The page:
There is no detail of the coins' design that should be considered too insignificant: the ears or nostrils of the horse, the exact shape of the head's top lip, the right foreleg of a boar beneath a horse. All these things can provide valuable clues to the chronology and grouping of issues. It is the important elements that the die engraver alters totally, as a conscious expression of free will. Many tiny details are repeated almost unconsciously and can span several major changes. Some small details are eventually changed to bring the design back into harmony after important changes are accomplished. Some die engravers revert to earlier design elements previously abandoned. They might try a new device for a few dies and then decide against using it again. The possibilities are almost endless, but their work over time exhibits a personal method that can be likened to a fingerprint.

To sort out the designs, flow charts can be drawn that show overlapping changes. The correct order of the dies is that order that provides the greatest number of overlaps and shows a progression of thought. The usefulness of my method is entirely dependent on the number of design elements that change. Some series are so conservative that few changes occur, while others exhibit a rich vocabulary of Celtic design. When enough elements can be considered, the chance of error on the overall chronology is almost nonexistent.

The final test is to subject the coinage to the tests that we are all familiar with, but the difference is now that we have a secure chronology, and a correct classification system. To see distribution maps redrawn using this more scientific method, that has no use for the assumptions and subjectivity of the older classification methods, and to see that what was once thought to be a homogeneous conglomeration of "types" became crisp in focus and exhibit boundaries and directions of influence, is a most rewarding experience.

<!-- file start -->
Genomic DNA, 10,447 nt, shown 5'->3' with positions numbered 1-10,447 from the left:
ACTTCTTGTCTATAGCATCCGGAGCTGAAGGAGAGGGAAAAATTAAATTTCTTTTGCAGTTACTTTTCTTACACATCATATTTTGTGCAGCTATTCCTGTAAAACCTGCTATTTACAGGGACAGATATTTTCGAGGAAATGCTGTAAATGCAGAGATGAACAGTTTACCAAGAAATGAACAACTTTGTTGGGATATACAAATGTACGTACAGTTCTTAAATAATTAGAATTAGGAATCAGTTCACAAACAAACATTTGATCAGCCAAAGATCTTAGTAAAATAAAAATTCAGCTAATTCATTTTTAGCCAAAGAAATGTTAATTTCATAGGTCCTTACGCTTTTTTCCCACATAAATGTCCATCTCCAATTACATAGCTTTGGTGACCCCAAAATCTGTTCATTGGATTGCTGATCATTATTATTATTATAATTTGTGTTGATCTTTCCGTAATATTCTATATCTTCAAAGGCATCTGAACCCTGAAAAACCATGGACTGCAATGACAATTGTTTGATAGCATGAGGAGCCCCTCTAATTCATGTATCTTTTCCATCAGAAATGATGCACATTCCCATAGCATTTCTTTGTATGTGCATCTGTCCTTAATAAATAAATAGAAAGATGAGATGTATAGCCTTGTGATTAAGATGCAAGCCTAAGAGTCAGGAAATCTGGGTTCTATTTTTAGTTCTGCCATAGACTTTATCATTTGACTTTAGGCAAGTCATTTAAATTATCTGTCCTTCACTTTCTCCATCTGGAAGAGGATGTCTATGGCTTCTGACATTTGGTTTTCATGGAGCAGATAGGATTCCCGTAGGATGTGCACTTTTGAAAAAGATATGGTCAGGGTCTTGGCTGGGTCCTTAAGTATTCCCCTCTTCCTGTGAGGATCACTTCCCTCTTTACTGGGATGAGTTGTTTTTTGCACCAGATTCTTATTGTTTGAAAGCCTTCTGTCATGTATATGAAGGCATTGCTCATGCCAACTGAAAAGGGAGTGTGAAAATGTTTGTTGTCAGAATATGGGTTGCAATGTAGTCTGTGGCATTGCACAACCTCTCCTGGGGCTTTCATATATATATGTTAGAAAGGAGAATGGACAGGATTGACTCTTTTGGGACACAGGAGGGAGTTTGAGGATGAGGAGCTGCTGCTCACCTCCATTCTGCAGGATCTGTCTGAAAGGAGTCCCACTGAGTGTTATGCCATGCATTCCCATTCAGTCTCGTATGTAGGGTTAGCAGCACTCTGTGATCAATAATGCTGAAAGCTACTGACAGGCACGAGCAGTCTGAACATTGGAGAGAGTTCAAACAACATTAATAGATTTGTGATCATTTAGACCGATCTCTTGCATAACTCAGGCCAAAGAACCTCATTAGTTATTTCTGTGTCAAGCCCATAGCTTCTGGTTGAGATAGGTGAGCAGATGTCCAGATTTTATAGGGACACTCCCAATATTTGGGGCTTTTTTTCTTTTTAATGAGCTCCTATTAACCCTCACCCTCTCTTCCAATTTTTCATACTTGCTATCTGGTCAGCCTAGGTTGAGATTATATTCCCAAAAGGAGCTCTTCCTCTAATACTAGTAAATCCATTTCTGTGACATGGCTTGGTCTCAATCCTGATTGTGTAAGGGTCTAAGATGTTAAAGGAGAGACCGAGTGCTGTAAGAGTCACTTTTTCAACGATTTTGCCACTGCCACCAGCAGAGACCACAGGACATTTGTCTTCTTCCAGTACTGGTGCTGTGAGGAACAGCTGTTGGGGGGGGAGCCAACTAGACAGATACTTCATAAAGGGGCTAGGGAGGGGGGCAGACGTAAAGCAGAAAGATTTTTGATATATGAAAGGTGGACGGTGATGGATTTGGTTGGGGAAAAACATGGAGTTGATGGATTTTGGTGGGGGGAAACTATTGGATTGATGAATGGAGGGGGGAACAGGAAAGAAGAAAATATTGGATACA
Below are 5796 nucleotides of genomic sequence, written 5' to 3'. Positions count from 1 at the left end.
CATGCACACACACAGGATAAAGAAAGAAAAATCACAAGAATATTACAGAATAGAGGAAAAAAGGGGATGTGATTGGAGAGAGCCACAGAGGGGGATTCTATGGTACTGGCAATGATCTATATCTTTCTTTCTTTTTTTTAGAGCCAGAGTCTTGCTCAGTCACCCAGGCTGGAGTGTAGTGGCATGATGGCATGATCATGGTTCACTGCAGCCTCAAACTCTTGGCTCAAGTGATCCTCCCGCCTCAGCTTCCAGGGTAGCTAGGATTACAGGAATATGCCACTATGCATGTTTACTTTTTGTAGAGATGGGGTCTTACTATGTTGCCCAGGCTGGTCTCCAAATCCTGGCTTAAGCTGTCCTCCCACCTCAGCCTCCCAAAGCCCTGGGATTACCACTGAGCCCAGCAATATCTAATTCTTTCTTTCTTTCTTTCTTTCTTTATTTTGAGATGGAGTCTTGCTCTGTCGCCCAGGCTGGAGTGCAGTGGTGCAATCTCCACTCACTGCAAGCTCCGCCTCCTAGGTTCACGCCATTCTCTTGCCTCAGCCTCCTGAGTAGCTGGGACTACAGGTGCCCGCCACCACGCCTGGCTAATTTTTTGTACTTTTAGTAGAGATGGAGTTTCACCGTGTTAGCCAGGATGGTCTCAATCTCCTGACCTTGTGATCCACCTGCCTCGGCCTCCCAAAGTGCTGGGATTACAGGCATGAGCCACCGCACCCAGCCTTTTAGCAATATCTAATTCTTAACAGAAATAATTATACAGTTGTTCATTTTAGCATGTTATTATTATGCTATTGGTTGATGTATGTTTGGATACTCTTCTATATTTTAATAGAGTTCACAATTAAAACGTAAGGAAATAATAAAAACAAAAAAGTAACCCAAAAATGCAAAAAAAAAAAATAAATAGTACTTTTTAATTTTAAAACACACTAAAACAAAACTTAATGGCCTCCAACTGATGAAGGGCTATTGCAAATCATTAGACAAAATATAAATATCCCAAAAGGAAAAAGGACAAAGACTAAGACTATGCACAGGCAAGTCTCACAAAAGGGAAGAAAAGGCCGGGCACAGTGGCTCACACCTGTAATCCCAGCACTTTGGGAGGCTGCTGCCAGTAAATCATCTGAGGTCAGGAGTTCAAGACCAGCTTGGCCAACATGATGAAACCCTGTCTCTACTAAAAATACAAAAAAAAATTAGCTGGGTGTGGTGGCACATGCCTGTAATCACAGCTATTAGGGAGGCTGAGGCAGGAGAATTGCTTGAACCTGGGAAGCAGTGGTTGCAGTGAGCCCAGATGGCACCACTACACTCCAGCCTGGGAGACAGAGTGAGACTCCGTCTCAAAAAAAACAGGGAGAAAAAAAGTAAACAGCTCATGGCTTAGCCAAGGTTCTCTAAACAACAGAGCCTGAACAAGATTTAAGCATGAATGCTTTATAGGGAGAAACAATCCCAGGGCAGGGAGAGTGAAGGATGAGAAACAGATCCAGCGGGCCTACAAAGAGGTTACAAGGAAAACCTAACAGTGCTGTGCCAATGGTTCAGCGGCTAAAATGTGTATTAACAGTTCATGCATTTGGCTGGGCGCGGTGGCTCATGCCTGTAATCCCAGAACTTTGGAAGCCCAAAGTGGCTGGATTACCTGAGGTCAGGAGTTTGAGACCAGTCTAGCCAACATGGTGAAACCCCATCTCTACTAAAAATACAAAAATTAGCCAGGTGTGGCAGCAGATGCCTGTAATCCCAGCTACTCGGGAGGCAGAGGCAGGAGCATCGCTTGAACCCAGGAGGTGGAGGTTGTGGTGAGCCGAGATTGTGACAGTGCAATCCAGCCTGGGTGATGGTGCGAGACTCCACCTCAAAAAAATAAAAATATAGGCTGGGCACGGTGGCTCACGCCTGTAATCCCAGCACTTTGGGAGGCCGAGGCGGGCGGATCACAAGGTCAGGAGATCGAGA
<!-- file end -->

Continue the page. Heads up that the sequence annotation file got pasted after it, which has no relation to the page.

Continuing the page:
It can sometimes occur that, once the chronology is established, certain patterns emerge in the metals content of the coins. In two cases that I examined, of coins that varied widely in their precious metal content, certain habits of those responsible for preparing the metal were discovered. In the first, the outset of the issue varied considerably, as the issue progressed, a greater competence could be seen, and the range became smaller. Eventually, they became rushed or bored, and again the metal content varied more and more. What was interesting, was that the errors were not just to the profit of the moneyers but sometimes they were allowing coins far too rich to enter circulation. Strangely, the largest numbers of errors were on the side of producing coins with too high a precious metal content. When this issue became officially devalued by 25%, the clustering of the alloy became tighter again, as if attention had been drawn to their prior mistakes. We might wonder if the devaluation was an attempt to regain some of the lost wealth, but the other mint in the region, starting at this time, approximated the same alloy.

In the other example, the first step was omitted. They started producing coins within a fairly narrow range. As time went on this all fell apart and the quality varied widely again. While there were more coins that erred on the light side, we should understand that we can only examine those coins that have survived. It would have been human nature for anyone noticing that he had obtained a coin intrinsically worth more than the going rate to melt down the coin to profit on the metal. We might imagine that one or two "cottage industries" sprung up to reclaim the precious metal from such coins. As to the practice of allowing quality to slip over time, this has been a complaint of many throughout history, and might be seen as an inherent human trait. The significance to numismatics of this observation, is of course that we must be careful of assigning deliberate intention to the reduction of the average precious metal content by tiny amounts. While sometimes this could be the case, it might often just mean that observant people have made a little profit over the years. If averages of the metals content are given, or if the analyses are given by listed numbers, such patterns of clustering at parts of the chronology will not be apparent. It is more useful to plot the precious metal content on a graph where one axis shows the chronology, and the other the percentage of gold or silver.

Clustering patterns are less relevant to reductions in weight, as it is easier to maintain a weight standard than a standard of fineness in a three-part alloy. If blanks are cast in molds to a specific size, wide variations would be less likely. Nevertheless, some statistically valid conclusions might be drawn, even if one has to compensate for wear and corrosion.